However, that does not include television shows. And the top U.S cities have heavy competition from other parts of the world such as Vancouver, Toronto, Montreal and Halifax in Canada, Hungary, China and Australia/New Zealand.
In Canada, a strong Canadian dollar and a weak U.S. dollar has removed the economic advantage for filming north of the border. However, the service industry in and around the Vancouver, B.C area that provides support for films is available for work and eager to oblige foreign films.
British Columbia accounts for about 60 per cent of all foreign location film and TV production in Canada. Film makers have been attracted by B.C.’s natural beauty since the late 19th century. Major studios were developed in Greater Vancouver in the late 1980s, and the Government of British Columbia started providing assistance to the industry in 1998. Total direct and indirect full time equivalent jobs generated by film and TV production in B.C. are estimated at over 36,000.
The Economic Commission of Vancouver likes to remind whoever will listen that, “Vancouver has the benefit of being near Hollywood and sharing the same time zone. It also offers a highly versatile physical setting – the New York Times once called it “’the city that can substitute for all of America’.”
Despite the sales pitch, each community looking to attract film makers needs to keep the bottom line low enough to attract productions.
Independent producer Ralph Winter could not agree more. He’s based in California, but has brought several blockbuster films to Vancouver, including three films in the X-Men franchise and two in the Fantastic Four series. Reached over the phone, one of the first things he says is that he is trying to get a Warner Brothers motion picture up to Vancouver.
“I am a real fan of filming up in Vancouver,” Winter says. “You have good crews and it’s always a good experience.”
For the types of productions that Winter does, he appreciates the variety of locations, and especially likes Vancouver’s downtown, saying it’s a good match for New York, but not as difficult to film in as New York. The foreign tax rebates are another bonus he likes in B.C.–both on the production and post-production ends. “In this reduced economy, everyone is looking for nickels in the couch,” he says. “Everyone is looking to get the most for their dollar.”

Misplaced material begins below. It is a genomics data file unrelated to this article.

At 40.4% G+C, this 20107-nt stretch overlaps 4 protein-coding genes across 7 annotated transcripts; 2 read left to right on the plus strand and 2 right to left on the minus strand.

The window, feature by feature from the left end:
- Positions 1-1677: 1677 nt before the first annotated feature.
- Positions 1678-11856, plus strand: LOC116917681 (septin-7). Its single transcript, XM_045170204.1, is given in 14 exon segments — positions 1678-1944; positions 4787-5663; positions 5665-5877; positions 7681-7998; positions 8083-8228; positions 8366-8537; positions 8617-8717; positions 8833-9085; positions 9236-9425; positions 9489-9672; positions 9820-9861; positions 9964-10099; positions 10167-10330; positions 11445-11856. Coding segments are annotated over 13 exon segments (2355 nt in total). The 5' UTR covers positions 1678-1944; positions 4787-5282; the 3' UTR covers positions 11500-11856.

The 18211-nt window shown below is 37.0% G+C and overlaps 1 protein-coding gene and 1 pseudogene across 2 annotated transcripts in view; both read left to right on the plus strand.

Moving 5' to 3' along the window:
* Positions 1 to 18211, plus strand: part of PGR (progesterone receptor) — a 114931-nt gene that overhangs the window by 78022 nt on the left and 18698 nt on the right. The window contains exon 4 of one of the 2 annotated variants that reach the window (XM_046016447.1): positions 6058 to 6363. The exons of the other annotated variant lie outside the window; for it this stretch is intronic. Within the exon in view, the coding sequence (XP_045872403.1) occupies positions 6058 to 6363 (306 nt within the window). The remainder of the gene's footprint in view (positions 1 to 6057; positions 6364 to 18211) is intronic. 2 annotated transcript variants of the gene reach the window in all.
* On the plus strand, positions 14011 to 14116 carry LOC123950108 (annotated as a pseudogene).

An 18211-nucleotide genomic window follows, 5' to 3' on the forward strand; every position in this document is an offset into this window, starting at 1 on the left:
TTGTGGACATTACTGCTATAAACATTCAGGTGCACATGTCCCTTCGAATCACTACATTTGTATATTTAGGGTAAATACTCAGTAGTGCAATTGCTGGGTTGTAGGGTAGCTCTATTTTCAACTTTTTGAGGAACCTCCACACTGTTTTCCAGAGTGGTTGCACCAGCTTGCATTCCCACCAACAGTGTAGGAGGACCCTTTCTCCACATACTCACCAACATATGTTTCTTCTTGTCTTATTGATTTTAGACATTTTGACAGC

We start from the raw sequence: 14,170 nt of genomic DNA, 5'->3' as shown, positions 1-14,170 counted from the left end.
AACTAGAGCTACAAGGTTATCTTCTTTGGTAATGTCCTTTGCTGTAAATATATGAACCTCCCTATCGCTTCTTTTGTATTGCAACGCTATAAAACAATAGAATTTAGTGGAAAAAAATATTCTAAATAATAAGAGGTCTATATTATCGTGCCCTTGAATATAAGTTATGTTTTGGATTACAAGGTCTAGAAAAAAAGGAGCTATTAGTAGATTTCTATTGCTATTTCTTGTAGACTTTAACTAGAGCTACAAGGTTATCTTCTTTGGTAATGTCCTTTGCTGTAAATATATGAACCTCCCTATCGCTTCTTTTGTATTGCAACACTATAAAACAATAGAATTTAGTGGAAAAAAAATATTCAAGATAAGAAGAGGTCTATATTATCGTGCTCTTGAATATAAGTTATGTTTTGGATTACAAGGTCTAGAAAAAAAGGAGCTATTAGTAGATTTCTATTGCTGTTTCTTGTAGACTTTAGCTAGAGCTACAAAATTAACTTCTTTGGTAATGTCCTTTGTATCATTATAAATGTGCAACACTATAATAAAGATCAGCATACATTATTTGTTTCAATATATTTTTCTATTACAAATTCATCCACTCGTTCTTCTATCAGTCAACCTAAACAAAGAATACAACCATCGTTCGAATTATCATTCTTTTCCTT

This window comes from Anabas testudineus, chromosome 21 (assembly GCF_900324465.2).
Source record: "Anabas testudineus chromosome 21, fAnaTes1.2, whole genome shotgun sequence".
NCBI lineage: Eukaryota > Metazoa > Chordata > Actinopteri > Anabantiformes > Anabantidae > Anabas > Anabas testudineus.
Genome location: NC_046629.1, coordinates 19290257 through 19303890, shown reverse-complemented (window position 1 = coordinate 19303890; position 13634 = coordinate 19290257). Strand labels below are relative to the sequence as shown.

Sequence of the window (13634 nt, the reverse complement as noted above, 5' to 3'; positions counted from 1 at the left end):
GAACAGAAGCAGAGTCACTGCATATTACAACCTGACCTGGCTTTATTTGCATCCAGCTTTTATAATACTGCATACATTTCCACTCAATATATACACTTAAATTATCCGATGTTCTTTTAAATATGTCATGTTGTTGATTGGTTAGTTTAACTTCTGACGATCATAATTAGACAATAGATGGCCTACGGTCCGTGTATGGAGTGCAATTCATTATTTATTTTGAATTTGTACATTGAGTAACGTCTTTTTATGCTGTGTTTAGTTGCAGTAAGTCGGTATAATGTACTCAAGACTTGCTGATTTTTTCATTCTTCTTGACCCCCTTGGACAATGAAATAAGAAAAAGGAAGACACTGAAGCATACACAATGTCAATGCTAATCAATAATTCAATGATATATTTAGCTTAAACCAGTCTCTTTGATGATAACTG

That said, the three things that top his list when selecting a production centre are locations, crew and studios–all things he says Vancouver excels at. “It can’t just be about tax rebates,” Winter says. “Your infrastructure and crew base helps to minimize any issues with the currency.”
“It is the only film market that’s growing at 30 or 40 per cent a year,” Vancouver-based producer Harry Sutherland says. “This is the biggest single opportunity in the international film market anywhere in the world.”
“The Chinese industry is interested in Vancouver’s training expertise”, said British Columbia Film president and chief executive officer Richard Brownsey, “there’s a possibility local institutions may eventually set up shop in Beijing.”
“Canada is a great co-producing country; we built our entire industry on co-production and on being a service industry to … Hollywood. So we know how to work with people. We have to. And I think that’s what the Chinese see in us as partners,” says Sutherland, who plans to shoot his next project, The Tea Merchant’s Wife, in China next spring and has created a new company specifically to promote co-productions involving Canadian scripts and Chinese production financing”.
While the competition between cities rages on, lets hope that quality does not take a back seat where ever the movie is filmed.
Thanks to Kenn for final staging of this news article and thanks to you for stopping by WormholeRiders News Agency! We hope to see you all for our interview with Fulvio Cecere this Sunday 6 PM PST 9 PM EST!